Red Tails is an unusual move/movie for producer George Lucas. It's about black soldiers stationed in Italy during World War II, the men known as the Tuskegee Airmen.
It's a highly fictionalized story. I honestly do not know if any of the characters in the movie were based on real people, or compilations of people. You'd think the movie would bring up a lot of emotions, but it feels "cold," for want of a better term.
The special effects (plane and train explosions) are 21st century, but the sound is mid-20th century. By that I mean that the voices are soft and not in stereo, and the instrumental background music sounds like it is a coming from a simple mono record player. The acting is a bit wooden as well. I think it might have been a better movie if it had been filmed in black-and-white.
Gerald McRaney has a bit part in the movie, playing yet another soldier.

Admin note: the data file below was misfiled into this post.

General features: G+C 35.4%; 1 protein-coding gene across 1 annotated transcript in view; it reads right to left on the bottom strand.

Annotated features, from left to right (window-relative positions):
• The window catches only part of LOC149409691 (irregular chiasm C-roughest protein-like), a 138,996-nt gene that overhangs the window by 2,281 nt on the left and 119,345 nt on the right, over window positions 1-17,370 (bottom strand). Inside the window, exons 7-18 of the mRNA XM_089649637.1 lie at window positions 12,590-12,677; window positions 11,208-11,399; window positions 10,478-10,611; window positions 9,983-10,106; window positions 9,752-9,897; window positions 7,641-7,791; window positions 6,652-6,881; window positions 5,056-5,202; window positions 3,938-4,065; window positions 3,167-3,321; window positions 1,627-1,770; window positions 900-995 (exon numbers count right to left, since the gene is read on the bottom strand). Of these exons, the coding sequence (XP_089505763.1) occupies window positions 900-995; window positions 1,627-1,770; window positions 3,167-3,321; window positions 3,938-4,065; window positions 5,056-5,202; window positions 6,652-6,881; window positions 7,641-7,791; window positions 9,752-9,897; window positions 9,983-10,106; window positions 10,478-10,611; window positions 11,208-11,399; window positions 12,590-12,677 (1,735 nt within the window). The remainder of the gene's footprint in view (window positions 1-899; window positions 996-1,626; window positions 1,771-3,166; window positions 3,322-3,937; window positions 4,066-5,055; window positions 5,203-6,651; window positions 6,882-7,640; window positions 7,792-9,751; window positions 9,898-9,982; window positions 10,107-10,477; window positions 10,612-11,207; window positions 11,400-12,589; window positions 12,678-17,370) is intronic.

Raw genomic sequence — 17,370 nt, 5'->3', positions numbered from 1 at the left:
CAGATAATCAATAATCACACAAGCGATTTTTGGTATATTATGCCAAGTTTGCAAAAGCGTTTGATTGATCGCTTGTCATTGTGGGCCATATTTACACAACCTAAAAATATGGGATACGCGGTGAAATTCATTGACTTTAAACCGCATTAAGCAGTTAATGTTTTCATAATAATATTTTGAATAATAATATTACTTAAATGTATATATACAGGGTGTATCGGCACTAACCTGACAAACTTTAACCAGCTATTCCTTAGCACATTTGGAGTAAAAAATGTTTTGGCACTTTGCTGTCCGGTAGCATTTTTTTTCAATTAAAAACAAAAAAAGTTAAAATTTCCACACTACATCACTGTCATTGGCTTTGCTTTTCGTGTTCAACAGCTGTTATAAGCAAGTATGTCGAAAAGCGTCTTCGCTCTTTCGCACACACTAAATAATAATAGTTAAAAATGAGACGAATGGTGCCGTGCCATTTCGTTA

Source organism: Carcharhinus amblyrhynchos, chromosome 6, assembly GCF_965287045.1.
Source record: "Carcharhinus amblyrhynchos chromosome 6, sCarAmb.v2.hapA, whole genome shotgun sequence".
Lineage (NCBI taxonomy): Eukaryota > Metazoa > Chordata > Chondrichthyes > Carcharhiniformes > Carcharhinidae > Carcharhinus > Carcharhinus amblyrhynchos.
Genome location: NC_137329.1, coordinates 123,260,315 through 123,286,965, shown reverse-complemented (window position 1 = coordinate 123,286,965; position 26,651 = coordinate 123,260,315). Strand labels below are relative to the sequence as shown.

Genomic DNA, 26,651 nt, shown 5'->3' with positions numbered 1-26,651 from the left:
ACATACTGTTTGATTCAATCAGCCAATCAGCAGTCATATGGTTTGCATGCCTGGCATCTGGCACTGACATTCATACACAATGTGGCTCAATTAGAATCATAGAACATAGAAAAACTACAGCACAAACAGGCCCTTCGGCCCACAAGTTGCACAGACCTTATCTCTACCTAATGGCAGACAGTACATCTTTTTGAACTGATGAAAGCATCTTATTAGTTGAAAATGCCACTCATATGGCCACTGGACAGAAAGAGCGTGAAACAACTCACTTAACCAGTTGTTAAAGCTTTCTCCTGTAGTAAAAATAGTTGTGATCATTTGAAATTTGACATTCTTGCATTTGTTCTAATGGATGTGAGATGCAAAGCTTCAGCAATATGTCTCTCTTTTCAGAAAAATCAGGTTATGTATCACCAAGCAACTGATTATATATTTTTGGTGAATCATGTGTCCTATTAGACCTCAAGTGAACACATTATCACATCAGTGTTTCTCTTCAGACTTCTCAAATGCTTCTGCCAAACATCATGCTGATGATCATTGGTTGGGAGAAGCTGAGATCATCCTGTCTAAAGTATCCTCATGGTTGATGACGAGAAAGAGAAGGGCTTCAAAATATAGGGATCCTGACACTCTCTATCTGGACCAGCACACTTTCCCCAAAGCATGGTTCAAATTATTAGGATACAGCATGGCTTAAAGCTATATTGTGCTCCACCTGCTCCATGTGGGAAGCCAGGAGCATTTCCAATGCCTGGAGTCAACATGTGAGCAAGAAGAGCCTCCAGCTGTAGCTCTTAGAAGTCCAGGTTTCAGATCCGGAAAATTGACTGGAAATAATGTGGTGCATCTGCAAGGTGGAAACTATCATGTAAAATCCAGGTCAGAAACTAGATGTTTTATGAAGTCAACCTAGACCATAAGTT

Like so many movies that have won Best Picture, I was not that impressed with The Artist. I thought it was slow.
Much of the movie is borrowed heavily from Singing in the Rain and A Star is Born. Actually, except for one character giving someone the finger, the majority of the movie is very benign, and I couldn't understand why it had a PG-13 rating. It's not until the last 20 minutes that you learn why the film has a heavier rating.
I suspect the movie won so many awards because of its novelty--being filmed in black-and-white, and being mostly silent. There are some scenes with sound, and they are actually the most interesting parts of the film.
Mary Norton wrote five books about the Borrowers, families of tiny people who live in the walls of old homes in the British countryside in the early 1900s. Arrietty is the daughter of one of these families. The Secret World of Arrietty is a Japanese anime' film which combines the first two novels, The Borrowers and The Borrowers Afield. The setting has been moved to modern-day Japan. For American audiences, the film was dubbed into English, with Carol Burnett supplying the voice of the housekeeper.
The first half of the movie pretty much follows the first half of The Borrowers. Then a character from the second book is introduced, and the story veers off, although the ending is the same as the book.